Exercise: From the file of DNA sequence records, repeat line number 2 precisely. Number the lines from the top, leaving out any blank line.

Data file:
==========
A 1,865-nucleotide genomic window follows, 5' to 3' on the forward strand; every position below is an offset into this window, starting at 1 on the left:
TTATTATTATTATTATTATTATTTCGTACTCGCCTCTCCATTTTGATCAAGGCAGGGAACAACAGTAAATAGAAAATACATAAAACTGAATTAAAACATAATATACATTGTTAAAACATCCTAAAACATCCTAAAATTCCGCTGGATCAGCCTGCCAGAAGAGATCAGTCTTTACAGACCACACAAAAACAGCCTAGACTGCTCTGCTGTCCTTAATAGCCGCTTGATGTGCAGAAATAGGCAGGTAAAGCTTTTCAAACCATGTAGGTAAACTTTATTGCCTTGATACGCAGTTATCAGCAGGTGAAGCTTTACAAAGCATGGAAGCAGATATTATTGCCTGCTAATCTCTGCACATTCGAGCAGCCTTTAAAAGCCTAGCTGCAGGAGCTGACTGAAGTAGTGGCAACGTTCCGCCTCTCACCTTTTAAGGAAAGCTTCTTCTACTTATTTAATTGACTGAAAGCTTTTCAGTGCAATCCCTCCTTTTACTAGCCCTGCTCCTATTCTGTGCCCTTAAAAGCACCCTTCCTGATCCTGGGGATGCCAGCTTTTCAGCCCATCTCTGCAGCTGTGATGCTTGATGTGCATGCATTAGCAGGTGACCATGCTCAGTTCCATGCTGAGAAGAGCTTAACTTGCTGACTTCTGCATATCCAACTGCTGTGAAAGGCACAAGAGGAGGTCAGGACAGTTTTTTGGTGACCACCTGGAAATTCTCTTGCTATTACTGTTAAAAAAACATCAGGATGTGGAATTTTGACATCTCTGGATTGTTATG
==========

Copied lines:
TTATTATTATTATTATTATTATTTCGTACTCGCCTCTCCATTTTGATCAAGGCAGGGAACAACAGTAAATAGAAAATACATAAAACTGAATTAAAACATAATATACATTGTTAAAACATCCTAAAACATCCTAAAATTCCGCTGGATCAGCCTGCCAGAAGAGATCAGTCTTTACAGACCACACAAAAACAGCCTAGACTGCTCTGCTGTCCTTAATAGCCGCTTGATGTGCAGAAATAGGCAGGTAAAGCTTTTCAAACCATGTAGGTAAACTTTATTGCCTTGATACGCAGTTATCAGCAGGTGAAGCTTTACAAAGCATGGAAGCAGATATTATTGCCTGCTAATCTCTGCACATTCGAGCAGCCTTTAAAAGCCTAGCTGCAGGAGCTGACTGAAGTAGTGGCAACGTTCCGCCTCTCACCTTTTAAGGAAAGCTTCTTCTACTTATTTAATTGACTGAAAGCTTTTCAGTGCAATCCCTCCTTTTACTAGCCCTGCTCCTATTCTGTGCCCTTAAAAGCACCCTTCCTGATCCTGGGGATGCCAGCTTTTCAGCCCATCTCTGCAGCTGTGATGCTTGATGTGCATGCATTAGCAGGTGACCATGCTCAGTTCCATGCTGAGAAGAGCTTAACTTGCTGACTTCTGCATATCCAACTGCTGTGAAAGGCACAAGAGGAGGTCAGGACAGTTTTTTGGTGACCACCTGGAAATTCTCTTGCTATTACTGTTAAAAAAACATCAGGATGTGGAATTTTGACATCTCTGGATTGTTATG